I’ll try to keep this page updated on my Ham Radio related activities.
|Previous Callsign(s)||N3XZG (still current in US)|
|Coordinates (DMS)||52° 17′ 22” N
0° 7′ 18” E
|Coordinates (DEC)||52.289466 N
My operating station is entirely in my car and operated mobile.
HF (40m – 6m)
This is a great little rig and does very well. It’s been mounted in the boot (trunk) of the car and has the remote head and mic fitted up front in easy view and reach when I’m driving. It can easily be operated without having to take my eyes off the road. I also have the full remote DTMF mic which give much more rig control from the mic. I use the ATAS-120 for the antenna system on the car for this radio. It’s a perfect match for the rig, and with the rigs built in auto-tuner it means I can operate all the bands from 40m up to 70cm on one antenna and I don’t have to stop to change elements when changing bands.
2m / 70cm
I’ve just added this rig to my small collection. It will become my primary in car VHF/UHF rig, replacing the FT-8500.
I’ve had this HT since about 2002. This replaced an old Kenwood TH-79 which I brought to the UK with me from Canada. This isn’t a bad little HT in many respects, the Kenwood was a lot thinner though, but not as short as the VX-5R. The 6m capability is nearly useless unless you are within eye sight of a 6m repeater. I’ve not actually used it for 6m simplex, but I expect the range will be limited.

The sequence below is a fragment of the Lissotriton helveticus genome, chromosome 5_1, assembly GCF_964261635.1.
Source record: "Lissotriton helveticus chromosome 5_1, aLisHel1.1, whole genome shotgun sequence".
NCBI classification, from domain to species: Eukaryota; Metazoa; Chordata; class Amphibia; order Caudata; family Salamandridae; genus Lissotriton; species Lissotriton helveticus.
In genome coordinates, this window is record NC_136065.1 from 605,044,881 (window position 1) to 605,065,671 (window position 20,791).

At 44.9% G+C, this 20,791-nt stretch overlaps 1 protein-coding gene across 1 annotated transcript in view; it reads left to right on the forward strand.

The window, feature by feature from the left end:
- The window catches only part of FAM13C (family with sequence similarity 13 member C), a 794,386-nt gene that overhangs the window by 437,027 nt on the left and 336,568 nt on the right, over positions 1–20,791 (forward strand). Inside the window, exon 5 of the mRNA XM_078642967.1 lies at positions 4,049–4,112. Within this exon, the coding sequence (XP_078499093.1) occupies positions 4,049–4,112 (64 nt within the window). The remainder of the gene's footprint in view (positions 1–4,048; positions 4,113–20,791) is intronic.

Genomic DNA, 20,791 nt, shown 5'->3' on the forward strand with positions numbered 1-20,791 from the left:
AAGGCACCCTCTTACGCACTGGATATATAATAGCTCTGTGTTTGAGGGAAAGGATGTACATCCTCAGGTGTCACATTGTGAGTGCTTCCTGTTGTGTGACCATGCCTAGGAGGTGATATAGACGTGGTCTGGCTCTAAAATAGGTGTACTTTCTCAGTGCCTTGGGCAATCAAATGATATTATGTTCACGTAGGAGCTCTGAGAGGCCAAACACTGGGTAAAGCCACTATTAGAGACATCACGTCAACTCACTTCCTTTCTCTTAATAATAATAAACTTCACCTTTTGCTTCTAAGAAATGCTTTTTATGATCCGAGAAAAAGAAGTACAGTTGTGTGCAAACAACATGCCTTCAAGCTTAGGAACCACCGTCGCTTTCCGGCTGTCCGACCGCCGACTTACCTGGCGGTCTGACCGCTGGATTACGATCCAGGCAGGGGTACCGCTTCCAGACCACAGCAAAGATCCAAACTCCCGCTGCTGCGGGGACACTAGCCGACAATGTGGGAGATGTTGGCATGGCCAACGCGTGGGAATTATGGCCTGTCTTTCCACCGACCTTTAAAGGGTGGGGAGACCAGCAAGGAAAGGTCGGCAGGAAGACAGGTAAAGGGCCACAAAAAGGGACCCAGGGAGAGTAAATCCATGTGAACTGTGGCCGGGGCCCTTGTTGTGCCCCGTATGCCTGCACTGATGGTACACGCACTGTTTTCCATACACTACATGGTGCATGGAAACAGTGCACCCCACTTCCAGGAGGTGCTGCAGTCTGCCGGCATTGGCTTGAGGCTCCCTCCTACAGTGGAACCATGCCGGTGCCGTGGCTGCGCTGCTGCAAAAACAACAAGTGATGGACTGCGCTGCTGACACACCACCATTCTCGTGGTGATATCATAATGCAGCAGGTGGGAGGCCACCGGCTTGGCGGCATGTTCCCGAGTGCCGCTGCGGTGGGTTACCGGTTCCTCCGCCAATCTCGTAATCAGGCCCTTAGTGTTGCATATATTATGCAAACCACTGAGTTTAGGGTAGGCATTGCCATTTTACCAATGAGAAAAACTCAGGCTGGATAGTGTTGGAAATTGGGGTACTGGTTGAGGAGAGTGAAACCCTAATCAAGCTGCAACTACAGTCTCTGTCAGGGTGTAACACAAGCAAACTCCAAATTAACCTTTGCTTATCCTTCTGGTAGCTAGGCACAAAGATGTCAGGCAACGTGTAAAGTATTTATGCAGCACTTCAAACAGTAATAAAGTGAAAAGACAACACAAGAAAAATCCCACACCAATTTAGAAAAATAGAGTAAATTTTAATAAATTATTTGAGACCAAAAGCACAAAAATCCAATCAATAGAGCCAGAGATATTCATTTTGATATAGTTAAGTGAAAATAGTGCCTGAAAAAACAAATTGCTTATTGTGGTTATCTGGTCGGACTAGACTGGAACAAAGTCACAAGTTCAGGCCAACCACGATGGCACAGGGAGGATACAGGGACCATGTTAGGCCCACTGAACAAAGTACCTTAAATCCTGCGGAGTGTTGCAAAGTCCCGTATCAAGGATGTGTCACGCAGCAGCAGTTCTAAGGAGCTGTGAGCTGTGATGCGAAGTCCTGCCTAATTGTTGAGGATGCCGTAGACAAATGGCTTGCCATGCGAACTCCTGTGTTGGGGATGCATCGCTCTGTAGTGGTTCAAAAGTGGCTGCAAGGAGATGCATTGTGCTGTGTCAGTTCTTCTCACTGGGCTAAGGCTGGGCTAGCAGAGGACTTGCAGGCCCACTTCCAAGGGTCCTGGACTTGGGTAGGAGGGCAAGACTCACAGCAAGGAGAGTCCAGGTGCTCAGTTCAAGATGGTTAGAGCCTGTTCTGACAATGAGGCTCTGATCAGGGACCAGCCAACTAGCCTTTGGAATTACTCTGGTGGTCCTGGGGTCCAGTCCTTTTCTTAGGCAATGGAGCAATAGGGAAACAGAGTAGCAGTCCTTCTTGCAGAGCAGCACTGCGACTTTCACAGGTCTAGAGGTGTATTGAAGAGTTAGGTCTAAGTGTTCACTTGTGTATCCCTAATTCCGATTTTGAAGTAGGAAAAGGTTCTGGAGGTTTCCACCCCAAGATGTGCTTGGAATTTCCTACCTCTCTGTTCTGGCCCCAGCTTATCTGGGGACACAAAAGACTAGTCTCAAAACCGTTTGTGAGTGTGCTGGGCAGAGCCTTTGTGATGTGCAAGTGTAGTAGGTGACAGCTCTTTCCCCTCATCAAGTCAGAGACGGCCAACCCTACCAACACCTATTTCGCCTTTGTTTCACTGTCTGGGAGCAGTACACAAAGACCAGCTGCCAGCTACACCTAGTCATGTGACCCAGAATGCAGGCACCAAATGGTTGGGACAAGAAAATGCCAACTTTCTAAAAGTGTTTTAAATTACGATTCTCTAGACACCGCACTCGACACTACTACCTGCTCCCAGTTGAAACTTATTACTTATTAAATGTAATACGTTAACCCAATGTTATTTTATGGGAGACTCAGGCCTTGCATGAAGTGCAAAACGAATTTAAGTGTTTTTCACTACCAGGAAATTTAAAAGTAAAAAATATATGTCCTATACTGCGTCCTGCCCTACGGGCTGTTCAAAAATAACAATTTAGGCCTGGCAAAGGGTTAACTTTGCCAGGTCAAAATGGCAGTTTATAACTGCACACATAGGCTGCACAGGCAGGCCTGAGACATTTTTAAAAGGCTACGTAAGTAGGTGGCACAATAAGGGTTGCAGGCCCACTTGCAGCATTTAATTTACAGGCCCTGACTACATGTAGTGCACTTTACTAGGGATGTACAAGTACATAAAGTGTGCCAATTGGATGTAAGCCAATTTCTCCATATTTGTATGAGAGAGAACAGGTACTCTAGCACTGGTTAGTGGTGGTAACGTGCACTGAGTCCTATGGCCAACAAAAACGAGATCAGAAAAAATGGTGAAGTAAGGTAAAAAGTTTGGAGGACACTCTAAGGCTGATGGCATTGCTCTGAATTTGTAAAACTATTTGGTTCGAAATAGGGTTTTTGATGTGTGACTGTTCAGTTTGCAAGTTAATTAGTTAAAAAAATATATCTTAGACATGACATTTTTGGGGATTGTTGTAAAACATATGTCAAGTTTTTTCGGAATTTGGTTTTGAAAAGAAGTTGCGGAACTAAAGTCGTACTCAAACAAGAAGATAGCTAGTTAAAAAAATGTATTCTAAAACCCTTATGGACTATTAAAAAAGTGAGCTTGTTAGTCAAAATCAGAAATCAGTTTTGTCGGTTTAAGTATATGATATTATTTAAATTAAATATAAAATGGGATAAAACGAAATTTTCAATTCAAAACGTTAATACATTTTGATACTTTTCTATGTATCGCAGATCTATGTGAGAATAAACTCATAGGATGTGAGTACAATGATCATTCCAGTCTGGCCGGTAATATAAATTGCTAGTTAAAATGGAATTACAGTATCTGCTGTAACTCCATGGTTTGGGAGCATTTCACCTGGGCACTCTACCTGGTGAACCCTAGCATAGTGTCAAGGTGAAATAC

2m / 70cm
This is a great rig as well, however I don’t have the mic pictured here, this is what’s call the “Mr Potato Head” mic. I have normal full DTMF mic which lets let do everything the other mic does but it’s smaller and a little more cumbersome. Programming the rig while driving is not advised. I’ve had this rig now since 1998. It spent 3 or 4 years in my Ford Explorer in the US and Canada then a few years in storage and it’s been back in my car here in the UK for the last 2 or 3 years now. A very solid rig indeed. This rig has now been replaced by the above mentioned FT-8800. The FT-8500 will now spend the rest of it’s days in the “shack” and set up as a ready to grab an go portable emergency rig for RAYNET and Field days.